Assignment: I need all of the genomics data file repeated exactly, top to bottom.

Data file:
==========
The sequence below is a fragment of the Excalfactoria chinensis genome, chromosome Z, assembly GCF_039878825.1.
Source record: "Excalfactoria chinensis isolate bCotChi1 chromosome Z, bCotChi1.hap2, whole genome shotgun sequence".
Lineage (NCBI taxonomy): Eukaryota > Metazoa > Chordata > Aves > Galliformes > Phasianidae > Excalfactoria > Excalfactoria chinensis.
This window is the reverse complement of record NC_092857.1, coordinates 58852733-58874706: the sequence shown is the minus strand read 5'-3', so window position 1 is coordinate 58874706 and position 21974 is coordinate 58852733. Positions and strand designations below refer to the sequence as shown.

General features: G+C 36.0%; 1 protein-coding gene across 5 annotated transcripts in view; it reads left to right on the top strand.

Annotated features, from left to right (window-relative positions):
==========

The sequence below is a fragment of the Excalfactoria chinensis genome, chromosome Z, assembly GCF_039878825.1.
Source record: "Excalfactoria chinensis isolate bCotChi1 chromosome Z, bCotChi1.hap2, whole genome shotgun sequence".
Lineage (NCBI taxonomy): Eukaryota > Metazoa > Chordata > Aves > Galliformes > Phasianidae > Excalfactoria > Excalfactoria chinensis.
This window is the reverse complement of record NC_092857.1, coordinates 58852733-58874706: the sequence shown is the minus strand read 5'-3', so window position 1 is coordinate 58874706 and position 21974 is coordinate 58852733. Positions and strand designations below refer to the sequence as shown.

General features: G+C 36.0%; 1 protein-coding gene across 5 annotated transcripts in view; it reads left to right on the top strand.

Annotated features, from left to right (window-relative positions):